Women’s basketball player Hannah Belanger was named the Great Lakes Valley Conference Freshman of The Year, and Sloane Totta and Katie Jaseckas were selected for the first team All-GLVC for the 2019-20 regular season. Belanger is the second Truman player in three seasons to win the league’s Freshman of the Year award. She was the top scoring freshman in the GLVC with 340 points (12.6/game) and was fourth overall and fifth in three-point shooting (.427/.424) and third in three-pointers made (2.37/2.50) this season. She is one of four players to play in all 27 games this season. Belanger was also selected to the third team all-GLVC and the all-Freshman team. For Jaseckas, this is her first, first team all-conference selection. She ranked in six categories in both overall and conference games including scoring (14.2/15.2), rebounds (7.2/7.2), field goal percentage (.557/.574), blocked shots (2.00/2.05), offensive rebounds (2.27/2.05) and defensive rebounds (4.88/5.11). She was a second team choice her freshman season to go along with her Freshman of the Year award. Totta has been the steady force behind the Bulldogs over the course of her career and earned a mention on the all-league team for the fourth-straight year. She becomes the first Bulldog to earn consecutive first team All-GLVC honors and first Truman player since Georgia Mueller (2006-07/2007-08) to garner first team all-conference accolades two straight seasons.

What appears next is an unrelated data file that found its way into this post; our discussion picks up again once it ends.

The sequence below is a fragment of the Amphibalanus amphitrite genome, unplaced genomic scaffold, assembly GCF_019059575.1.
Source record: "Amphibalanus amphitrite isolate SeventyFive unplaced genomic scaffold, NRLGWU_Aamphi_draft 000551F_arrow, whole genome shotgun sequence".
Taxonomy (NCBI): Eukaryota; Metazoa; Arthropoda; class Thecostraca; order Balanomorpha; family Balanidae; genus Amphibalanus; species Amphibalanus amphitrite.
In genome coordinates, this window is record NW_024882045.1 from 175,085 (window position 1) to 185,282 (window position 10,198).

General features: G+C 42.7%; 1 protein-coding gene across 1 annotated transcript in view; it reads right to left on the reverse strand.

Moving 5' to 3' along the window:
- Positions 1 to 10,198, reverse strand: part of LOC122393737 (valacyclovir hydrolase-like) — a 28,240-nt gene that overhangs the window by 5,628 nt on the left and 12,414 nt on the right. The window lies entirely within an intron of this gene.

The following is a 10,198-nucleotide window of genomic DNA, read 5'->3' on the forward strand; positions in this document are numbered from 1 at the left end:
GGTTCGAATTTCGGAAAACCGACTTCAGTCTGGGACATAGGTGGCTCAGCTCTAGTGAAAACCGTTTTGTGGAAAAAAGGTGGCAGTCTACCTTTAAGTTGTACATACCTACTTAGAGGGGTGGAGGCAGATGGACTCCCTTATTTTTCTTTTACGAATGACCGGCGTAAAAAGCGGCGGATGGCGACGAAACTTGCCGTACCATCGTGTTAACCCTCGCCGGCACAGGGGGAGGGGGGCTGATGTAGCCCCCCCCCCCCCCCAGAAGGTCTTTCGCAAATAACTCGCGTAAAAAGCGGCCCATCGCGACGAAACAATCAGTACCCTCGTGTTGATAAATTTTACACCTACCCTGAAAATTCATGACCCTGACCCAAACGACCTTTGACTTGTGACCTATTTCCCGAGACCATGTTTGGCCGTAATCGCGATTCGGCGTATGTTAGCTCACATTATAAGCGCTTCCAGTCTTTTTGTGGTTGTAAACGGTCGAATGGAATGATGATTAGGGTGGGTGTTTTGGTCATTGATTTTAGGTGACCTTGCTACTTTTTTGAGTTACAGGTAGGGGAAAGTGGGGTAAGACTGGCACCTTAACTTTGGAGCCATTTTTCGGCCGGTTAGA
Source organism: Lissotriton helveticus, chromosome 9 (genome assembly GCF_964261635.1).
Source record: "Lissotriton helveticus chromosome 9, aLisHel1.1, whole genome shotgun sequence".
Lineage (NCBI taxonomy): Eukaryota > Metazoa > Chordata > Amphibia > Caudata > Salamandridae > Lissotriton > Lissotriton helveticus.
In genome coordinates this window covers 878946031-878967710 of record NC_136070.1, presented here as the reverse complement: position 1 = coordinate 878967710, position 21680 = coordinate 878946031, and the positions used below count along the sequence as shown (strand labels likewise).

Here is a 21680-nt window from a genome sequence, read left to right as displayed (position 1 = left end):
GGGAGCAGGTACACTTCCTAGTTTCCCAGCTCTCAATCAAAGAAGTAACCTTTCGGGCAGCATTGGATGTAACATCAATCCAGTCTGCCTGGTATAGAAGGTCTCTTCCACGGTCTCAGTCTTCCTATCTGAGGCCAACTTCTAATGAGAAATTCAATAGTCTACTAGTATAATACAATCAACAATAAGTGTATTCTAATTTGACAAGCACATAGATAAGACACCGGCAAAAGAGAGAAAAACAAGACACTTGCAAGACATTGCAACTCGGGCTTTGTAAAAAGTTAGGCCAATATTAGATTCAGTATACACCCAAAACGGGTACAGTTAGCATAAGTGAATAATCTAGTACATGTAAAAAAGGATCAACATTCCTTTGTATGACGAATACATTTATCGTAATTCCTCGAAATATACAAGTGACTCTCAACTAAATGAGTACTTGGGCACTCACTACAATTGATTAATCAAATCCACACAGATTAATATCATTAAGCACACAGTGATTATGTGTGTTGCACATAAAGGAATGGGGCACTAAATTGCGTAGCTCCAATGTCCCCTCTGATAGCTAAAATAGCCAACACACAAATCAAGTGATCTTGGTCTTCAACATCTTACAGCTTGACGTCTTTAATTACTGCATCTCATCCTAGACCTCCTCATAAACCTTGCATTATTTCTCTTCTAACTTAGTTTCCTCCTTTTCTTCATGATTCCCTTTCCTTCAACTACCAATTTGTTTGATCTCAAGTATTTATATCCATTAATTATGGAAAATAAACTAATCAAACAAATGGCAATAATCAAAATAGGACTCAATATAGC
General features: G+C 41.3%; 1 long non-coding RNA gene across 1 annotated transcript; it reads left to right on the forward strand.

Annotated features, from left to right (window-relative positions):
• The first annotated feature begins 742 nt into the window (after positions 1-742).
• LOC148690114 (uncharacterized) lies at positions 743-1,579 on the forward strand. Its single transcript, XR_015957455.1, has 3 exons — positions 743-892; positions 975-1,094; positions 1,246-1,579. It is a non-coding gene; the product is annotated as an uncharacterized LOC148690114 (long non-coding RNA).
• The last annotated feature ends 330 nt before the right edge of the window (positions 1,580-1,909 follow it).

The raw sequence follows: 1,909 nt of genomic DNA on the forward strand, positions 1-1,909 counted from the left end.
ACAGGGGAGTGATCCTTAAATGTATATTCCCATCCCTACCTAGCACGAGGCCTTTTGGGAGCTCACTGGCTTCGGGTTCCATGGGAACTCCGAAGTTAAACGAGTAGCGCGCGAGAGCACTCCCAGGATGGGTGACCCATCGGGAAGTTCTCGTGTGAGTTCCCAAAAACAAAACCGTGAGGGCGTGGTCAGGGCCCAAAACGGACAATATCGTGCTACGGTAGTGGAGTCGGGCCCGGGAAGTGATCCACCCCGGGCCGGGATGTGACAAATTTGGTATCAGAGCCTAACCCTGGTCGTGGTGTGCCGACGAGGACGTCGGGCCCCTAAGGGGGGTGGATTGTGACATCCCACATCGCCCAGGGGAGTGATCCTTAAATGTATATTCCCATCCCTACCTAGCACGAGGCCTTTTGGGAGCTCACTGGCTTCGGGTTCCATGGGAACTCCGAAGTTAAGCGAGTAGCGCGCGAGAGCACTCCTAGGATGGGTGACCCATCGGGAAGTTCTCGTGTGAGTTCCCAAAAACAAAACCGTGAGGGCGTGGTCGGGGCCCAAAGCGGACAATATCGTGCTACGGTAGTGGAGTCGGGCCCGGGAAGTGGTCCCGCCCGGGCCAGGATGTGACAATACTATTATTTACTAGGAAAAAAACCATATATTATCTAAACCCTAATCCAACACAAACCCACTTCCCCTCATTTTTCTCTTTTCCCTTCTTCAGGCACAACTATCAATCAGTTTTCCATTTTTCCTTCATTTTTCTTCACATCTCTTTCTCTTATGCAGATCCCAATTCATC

Rebecca Harrison
, professor emerita of classics, has an article, “Learning (and Teaching) Latin Verb Tenses: Applying Second Language Acquisition Research and Analyses of Verb Uses in Context,” published in Teaching Classical Languages 10.2, a peer-reviewed publication of the Classical Association of the Middle West and South. It can be found online here.

Jerrold Hirsch, professor emeritus of history, has been asked by the National Endowment for the Humanities to serve as a referee for a grant proposal.

Daniel Mandell, professor of history, had a piece of his new project discussed at the March 3 session of the Pauline Maier Early American History Seminar, held at the Massachusetts Historical Society in Boston. That new project examines the evolution of Anglo-American treatment of indigenous sovereignty since invading North America, the varied responses of Native peoples and the conundrum that developed in U.S. Indian policies between communal and individual rights after 1800.  His piece discussed at the Maier Seminar focused on elements of the 1621 Massasoit-Plymouth agreement and patterns in southern New England court records over the subsequent half-century.

Wendy Miner, professor of education and chair of the Department of Education, is Truman’s nominee for the 2020 COPLAC Dunn Award. Each year the Council of Public Liberal Arts Colleges (COPLAC) asks its member institutions to submit one nominee to be considered for the Dunn award. This award recognizes a faculty member whose commitment to student success goes beyond the traditional roles of teacher, academic advisor and mentor. The goal is to recognize a faculty colleague who consistently enacts the values of the public liberal arts – to foster engagement with learning, communities and public service.

Previous Next